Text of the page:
Zhang and Chou named valedictorian, salutatorian
According to Myron Zhang and Elaine Chou, the two top students for the class of 2012, the key to success in school is working hard, rather than focusing on a title like valedictorian or salutatorian.
“I don’t think becoming valedictorian was ever a goal in and of itself.” Zhang said. “Although it sounds slightly corny, it was really just a case of performing at the highest possible levels, trying my best. Academics was never about competing to be No. 1.”
Chou, the salutatorian, echoed this sentiment.
“Don't worry excessively about receiving any titles. because it just distracts you from doing your best,” she said.
Chou outlined the need for her to be passionate about what she was doing.
“Just find something you're passionate about and go for it. Taking interest in the subject material makes studying feel like a lot less work, ” Chou said. “It's not worth it to take a class you aren't interested in and kill yourself over it just because it's AP.”
Assistant principal Brian Safine said being valedictorian or salutatorian isn’t something that should be a goal for students.
“I get a ton of parents asking me how their children can become valedictorians,” Safine said. “It’s not exactly a set goal with a set route you can take. These extremely smart students take the hardest classes and happen to get A+’s, pulling ahead by ever so little of other very smart students.”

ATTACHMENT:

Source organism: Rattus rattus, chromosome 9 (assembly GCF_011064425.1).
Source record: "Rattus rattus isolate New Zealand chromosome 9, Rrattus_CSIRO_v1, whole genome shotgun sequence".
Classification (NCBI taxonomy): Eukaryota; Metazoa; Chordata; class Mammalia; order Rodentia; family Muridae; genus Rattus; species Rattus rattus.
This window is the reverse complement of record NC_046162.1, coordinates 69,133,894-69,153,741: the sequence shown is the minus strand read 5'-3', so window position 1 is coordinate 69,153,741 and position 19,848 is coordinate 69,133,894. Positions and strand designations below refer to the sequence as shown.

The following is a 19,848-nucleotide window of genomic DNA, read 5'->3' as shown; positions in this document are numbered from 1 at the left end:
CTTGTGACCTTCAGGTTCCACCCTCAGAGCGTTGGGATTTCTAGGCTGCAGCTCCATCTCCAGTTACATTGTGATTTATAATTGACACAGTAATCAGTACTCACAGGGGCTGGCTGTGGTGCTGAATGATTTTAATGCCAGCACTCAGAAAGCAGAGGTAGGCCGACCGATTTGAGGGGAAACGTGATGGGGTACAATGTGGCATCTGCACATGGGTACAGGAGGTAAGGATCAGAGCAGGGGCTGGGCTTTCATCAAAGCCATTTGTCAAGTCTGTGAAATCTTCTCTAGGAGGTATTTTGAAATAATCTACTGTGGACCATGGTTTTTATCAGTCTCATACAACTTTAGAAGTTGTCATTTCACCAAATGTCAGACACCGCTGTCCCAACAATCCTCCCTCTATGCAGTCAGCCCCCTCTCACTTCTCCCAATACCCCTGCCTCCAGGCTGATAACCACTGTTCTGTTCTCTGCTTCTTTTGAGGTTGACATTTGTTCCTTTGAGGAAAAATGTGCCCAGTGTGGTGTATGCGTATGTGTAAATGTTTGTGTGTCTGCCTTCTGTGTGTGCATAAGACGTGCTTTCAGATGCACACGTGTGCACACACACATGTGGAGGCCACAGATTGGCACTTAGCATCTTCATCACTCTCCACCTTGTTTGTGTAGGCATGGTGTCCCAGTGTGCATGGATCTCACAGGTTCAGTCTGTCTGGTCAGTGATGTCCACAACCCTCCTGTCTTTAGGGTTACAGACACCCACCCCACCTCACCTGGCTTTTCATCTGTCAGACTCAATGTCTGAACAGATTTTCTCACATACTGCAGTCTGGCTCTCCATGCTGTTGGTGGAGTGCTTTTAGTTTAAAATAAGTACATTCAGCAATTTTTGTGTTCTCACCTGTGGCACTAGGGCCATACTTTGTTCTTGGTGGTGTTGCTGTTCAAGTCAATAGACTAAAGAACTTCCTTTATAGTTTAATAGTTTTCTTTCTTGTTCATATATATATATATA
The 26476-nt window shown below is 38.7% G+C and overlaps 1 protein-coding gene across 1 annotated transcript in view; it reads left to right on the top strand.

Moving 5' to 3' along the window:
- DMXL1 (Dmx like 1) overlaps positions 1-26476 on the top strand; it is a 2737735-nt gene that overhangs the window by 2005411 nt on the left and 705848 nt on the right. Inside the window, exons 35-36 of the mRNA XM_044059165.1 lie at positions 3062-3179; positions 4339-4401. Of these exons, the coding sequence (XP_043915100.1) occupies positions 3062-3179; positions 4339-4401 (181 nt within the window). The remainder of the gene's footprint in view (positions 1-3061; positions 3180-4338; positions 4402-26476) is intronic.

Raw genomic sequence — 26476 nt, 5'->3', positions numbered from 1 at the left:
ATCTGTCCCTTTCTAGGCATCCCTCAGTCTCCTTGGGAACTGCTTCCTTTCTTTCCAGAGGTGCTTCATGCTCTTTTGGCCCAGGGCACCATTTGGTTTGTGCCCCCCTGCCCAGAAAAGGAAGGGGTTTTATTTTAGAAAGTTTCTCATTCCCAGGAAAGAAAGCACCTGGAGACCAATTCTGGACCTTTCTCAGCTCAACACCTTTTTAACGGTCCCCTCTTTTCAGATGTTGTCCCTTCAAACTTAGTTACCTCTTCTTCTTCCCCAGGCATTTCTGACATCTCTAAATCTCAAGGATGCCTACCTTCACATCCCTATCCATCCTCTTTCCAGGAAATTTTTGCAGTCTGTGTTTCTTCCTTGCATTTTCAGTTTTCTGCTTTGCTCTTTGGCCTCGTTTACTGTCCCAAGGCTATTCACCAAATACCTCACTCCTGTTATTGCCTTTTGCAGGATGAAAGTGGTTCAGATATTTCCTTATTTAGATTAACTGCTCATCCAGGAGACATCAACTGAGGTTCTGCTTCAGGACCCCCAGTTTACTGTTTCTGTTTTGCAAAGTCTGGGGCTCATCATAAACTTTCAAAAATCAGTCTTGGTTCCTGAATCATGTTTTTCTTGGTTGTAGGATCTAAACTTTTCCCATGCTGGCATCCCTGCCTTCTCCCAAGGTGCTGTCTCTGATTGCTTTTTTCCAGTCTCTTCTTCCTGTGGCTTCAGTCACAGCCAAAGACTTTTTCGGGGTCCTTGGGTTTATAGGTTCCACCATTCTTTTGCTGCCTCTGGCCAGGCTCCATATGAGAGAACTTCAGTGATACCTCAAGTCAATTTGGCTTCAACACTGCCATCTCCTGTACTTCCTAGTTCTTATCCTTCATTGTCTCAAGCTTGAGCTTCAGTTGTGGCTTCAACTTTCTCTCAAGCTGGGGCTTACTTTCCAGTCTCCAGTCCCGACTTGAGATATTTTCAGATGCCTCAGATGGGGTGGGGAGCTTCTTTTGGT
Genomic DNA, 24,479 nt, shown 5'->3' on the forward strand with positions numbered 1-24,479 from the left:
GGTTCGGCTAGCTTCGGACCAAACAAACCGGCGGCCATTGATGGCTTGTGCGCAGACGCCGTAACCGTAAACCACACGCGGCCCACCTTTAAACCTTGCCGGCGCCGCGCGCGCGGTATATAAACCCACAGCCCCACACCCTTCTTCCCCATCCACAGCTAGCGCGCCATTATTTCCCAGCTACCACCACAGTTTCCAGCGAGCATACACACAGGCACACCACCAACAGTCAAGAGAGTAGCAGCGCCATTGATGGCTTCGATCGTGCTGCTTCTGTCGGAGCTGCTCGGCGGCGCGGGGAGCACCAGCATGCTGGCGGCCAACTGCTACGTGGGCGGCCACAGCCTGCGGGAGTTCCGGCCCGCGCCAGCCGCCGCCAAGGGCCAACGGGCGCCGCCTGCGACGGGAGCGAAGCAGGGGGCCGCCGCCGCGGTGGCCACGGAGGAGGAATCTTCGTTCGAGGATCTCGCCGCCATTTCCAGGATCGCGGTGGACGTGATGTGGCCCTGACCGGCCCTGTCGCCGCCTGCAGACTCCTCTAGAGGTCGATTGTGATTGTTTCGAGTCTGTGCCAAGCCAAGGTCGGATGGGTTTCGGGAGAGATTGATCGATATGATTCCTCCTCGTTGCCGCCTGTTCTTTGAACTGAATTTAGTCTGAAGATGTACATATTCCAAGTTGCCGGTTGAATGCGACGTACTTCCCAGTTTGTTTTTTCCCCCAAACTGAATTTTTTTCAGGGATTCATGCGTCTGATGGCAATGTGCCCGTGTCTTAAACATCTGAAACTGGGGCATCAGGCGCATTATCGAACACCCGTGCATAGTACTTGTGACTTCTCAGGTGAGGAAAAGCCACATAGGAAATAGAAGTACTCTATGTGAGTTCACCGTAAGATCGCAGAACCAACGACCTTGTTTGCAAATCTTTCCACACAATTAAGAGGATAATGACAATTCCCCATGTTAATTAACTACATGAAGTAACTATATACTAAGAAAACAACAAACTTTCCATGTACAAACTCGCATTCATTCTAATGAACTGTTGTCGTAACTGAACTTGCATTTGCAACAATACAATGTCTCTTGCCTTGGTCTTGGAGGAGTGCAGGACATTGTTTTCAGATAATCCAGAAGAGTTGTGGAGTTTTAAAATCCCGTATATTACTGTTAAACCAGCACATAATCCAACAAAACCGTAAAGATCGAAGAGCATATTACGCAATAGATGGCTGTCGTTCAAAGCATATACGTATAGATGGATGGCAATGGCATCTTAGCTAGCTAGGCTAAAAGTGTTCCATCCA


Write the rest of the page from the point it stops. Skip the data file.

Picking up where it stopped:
For their part, Zhang and Chou both completed a multitude of AP and honor courses: Zhang took 16 and Chou 14.
Together they racked up two of the high GPAs in school history: 4.82 for Zhang and 4.75 for Chou.
However, because both Zhang and Chou focus mostly on their interests, both lead balanced lives.
Chou’s guidance counselor, Frances Saiki, admired Chou’s willingness to pursue her interests.
“[Chou] is awesome with computer and technology things. That’s what she loves doing,” Saiki said. “What’s unique about her is that she doesn’t hide [it].”
Zhang’s guidance counselor, Alina Satake, also applauded Zhang’s deep passion for the humanities, especially history, and emphasized his well-rounded personality.
“He’s got a quirky sense of humor, very dry and very scholarly,” Satake said. “He might discover the cure for cancer, but he also might be the curator of the Smithsonian.”